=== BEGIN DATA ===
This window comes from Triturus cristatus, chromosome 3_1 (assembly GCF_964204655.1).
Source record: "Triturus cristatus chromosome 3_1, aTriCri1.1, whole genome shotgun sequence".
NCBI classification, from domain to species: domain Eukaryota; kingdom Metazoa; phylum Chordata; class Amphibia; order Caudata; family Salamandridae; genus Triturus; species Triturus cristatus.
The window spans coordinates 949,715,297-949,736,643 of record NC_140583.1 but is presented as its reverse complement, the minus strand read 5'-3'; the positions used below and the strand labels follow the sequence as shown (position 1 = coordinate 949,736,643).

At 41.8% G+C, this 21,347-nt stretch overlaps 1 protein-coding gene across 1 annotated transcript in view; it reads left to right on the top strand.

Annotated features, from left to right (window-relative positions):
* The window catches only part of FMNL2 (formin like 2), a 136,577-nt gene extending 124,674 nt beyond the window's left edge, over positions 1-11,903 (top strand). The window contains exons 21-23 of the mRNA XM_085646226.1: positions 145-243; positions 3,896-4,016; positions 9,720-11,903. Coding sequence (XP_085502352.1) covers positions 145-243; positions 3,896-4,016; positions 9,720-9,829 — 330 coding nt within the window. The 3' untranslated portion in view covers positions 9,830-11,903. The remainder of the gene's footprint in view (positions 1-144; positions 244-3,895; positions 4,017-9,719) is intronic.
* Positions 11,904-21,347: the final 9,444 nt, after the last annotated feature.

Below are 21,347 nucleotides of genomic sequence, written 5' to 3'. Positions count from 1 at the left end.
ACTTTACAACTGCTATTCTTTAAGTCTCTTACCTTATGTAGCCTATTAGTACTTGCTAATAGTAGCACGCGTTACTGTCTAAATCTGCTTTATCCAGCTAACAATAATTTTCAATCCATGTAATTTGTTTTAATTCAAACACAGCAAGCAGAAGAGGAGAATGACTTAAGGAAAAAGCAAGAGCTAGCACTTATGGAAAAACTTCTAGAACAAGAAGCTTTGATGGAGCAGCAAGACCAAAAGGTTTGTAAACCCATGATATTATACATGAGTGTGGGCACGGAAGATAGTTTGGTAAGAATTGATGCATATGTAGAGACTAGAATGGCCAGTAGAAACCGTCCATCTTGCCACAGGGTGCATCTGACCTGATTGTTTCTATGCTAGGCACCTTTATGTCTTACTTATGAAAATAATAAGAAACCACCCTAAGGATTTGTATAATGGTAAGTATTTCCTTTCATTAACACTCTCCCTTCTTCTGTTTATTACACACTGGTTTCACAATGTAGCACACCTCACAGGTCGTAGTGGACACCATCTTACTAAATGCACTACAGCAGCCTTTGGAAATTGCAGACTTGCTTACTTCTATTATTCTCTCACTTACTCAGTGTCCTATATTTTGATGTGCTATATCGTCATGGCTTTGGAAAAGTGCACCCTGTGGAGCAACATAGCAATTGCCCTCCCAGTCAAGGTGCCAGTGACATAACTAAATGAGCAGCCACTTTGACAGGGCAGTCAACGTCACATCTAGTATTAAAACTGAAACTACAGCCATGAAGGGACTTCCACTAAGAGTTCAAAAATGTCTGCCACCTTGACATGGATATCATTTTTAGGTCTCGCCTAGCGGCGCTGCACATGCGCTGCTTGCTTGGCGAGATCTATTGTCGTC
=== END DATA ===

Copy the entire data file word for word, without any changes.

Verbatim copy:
This window comes from Triturus cristatus, chromosome 3_1 (assembly GCF_964204655.1).
Source record: "Triturus cristatus chromosome 3_1, aTriCri1.1, whole genome shotgun sequence".
NCBI classification, from domain to species: domain Eukaryota; kingdom Metazoa; phylum Chordata; class Amphibia; order Caudata; family Salamandridae; genus Triturus; species Triturus cristatus.
The window spans coordinates 949,715,297-949,736,643 of record NC_140583.1 but is presented as its reverse complement, the minus strand read 5'-3'; the positions used below and the strand labels follow the sequence as shown (position 1 = coordinate 949,736,643).

At 41.8% G+C, this 21,347-nt stretch overlaps 1 protein-coding gene across 1 annotated transcript in view; it reads left to right on the top strand.

Annotated features, from left to right (window-relative positions):
* The window catches only part of FMNL2 (formin like 2), a 136,577-nt gene extending 124,674 nt beyond the window's left edge, over positions 1-11,903 (top strand). The window contains exons 21-23 of the mRNA XM_085646226.1: positions 145-243; positions 3,896-4,016; positions 9,720-11,903. Coding sequence (XP_085502352.1) covers positions 145-243; positions 3,896-4,016; positions 9,720-9,829 — 330 coding nt within the window. The 3' untranslated portion in view covers positions 9,830-11,903. The remainder of the gene's footprint in view (positions 1-144; positions 244-3,895; positions 4,017-9,719) is intronic.
* Positions 11,904-21,347: the final 9,444 nt, after the last annotated feature.

Below are 21,347 nucleotides of genomic sequence, written 5' to 3'. Positions count from 1 at the left end.
ACTTTACAACTGCTATTCTTTAAGTCTCTTACCTTATGTAGCCTATTAGTACTTGCTAATAGTAGCACGCGTTACTGTCTAAATCTGCTTTATCCAGCTAACAATAATTTTCAATCCATGTAATTTGTTTTAATTCAAACACAGCAAGCAGAAGAGGAGAATGACTTAAGGAAAAAGCAAGAGCTAGCACTTATGGAAAAACTTCTAGAACAAGAAGCTTTGATGGAGCAGCAAGACCAAAAGGTTTGTAAACCCATGATATTATACATGAGTGTGGGCACGGAAGATAGTTTGGTAAGAATTGATGCATATGTAGAGACTAGAATGGCCAGTAGAAACCGTCCATCTTGCCACAGGGTGCATCTGACCTGATTGTTTCTATGCTAGGCACCTTTATGTCTTACTTATGAAAATAATAAGAAACCACCCTAAGGATTTGTATAATGGTAAGTATTTCCTTTCATTAACACTCTCCCTTCTTCTGTTTATTACACACTGGTTTCACAATGTAGCACACCTCACAGGTCGTAGTGGACACCATCTTACTAAATGCACTACAGCAGCCTTTGGAAATTGCAGACTTGCTTACTTCTATTATTCTCTCACTTACTCAGTGTCCTATATTTTGATGTGCTATATCGTCATGGCTTTGGAAAAGTGCACCCTGTGGAGCAACATAGCAATTGCCCTCCCAGTCAAGGTGCCAGTGACATAACTAAATGAGCAGCCACTTTGACAGGGCAGTCAACGTCACATCTAGTATTAAAACTGAAACTACAGCCATGAAGGGACTTCCACTAAGAGTTCAAAAATGTCTGCCACCTTGACATGGATATCATTTTTAGGTCTCGCCTAGCGGCGCTGCACATGCGCTGCTTGCTTGGCGAGATCTATTGTCGTC